cause of multiple sclerosis is still unknown. In the last 20 years, researchers have focused on disorders of the immune system and genetics for explanations. The immune system is the body's defender and is highly organized and regulated. If triggered by an aggressor or foreign object, the immune system mounts a defensive action which identifies and attacks the invader and then withdraws. This process depends upon rapid communication among the immune cells and the production of cells that can destroy the intruder. In multiple sclerosis, researchers suspect that a foreign agent such as a virus alters the immune system so that the immune system perceives myelin as an intruder and attacks it. The attack by the immune system on the tissues that it is supposed to protect is called autoimmunity, and multiple sclerosis is believed to be a disease of autoimmunity. While some of the myelin may be repaired after the assault, some of the nerves are stripped of their myelin covering (become demyelinated). Scarring also occurs, and material is deposited into the scars and forms plaques.

http://www.medicinenet.com/multiple_sclerosis/article.htm

 

 

Sun, 11/21/2010 - 19:58 | 745143 razorthin
razorthin's picture

Best of luck Leo.  I've read so much about the wonders of D3, that I take 10,000 IUs daily - just prophylactically.  Hope even just that works for you.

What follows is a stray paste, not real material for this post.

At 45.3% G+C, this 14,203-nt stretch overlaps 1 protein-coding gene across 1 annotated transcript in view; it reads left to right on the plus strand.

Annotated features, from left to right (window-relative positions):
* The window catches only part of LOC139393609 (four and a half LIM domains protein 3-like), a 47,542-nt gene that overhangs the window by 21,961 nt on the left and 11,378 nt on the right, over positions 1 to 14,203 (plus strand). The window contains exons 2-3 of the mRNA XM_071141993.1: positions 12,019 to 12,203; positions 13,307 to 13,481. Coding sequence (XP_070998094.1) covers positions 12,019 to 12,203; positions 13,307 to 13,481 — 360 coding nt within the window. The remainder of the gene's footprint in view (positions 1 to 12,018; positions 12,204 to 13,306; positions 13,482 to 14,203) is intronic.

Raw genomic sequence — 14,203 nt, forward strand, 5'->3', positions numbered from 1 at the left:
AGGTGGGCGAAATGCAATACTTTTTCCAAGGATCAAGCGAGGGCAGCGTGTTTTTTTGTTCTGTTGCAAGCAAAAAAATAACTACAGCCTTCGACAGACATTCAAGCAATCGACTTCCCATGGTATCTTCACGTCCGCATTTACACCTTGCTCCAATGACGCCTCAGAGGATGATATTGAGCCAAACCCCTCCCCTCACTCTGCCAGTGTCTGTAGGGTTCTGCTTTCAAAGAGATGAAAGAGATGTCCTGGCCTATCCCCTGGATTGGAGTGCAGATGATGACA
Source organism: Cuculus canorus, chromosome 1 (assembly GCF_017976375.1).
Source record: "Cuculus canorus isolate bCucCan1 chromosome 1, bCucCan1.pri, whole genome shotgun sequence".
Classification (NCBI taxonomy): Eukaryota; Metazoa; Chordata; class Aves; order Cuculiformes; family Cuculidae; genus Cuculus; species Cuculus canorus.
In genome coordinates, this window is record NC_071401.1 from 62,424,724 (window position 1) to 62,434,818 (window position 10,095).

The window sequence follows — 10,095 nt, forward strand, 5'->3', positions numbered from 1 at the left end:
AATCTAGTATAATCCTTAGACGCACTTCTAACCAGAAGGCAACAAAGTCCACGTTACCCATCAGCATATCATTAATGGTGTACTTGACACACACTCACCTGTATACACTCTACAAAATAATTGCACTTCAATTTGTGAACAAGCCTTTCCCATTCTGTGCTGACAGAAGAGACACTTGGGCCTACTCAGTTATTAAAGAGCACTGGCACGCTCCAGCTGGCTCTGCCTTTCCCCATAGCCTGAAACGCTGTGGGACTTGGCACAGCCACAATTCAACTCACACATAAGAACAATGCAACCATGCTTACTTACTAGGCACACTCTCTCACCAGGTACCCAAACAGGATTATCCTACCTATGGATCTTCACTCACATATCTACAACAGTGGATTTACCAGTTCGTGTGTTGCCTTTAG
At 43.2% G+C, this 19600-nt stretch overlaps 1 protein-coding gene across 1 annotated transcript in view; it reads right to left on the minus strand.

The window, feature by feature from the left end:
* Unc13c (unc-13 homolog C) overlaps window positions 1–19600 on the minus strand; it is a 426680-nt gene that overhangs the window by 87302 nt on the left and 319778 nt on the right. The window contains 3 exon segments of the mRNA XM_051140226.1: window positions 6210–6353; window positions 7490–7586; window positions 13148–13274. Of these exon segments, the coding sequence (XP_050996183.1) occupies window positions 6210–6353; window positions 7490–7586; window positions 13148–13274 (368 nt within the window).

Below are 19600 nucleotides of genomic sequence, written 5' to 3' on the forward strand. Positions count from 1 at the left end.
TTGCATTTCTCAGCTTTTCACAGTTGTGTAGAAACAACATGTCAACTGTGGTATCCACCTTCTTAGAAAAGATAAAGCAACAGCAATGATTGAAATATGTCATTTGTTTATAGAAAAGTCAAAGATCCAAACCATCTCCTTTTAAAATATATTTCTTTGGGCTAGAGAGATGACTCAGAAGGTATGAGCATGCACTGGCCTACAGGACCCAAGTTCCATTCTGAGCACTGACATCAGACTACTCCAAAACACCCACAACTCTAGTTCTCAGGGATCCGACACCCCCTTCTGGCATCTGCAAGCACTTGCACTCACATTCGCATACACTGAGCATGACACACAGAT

Antioxidants and positive attitude are our armor.  It's the latter that is the hard part for most of us.

Sun, 11/21/2010 - 19:50 | 745133 Cammy Le Flage
Cammy Le Flage's picture

Leo, for MS to heal you have to heal everything else in your life. Not an easy task. And, that you are not doing by your posts here (excepting this one) but I would not have known to say that had your posts been liars' posts - you were as honest as you could be.... You will conquer this ... I could not stand your writing at all until I read this. Wow, you are human and nice. Keep that side up please. For your own sake and all of ours. We all have flaws and disease of some sort - some worse than others and we must be conscious of that fact. I am. If we all realized such perhaps we could work on getting better. Energy is a very powerful thing. There are no quick answers but the answers - yes they will come. It is all about the energy - how it moves, reacts, acts.......... And you need to focus on you and not worry about the rest of the world. Blog your recovery. Now, that I cannot wait to read. It is on its way. And cures are different for every single person. There is not "one" for you - but there is one and it is yours alone. And do not look to western medicine solely for same. Follow your gut and truth - I think you are already doing that. go further.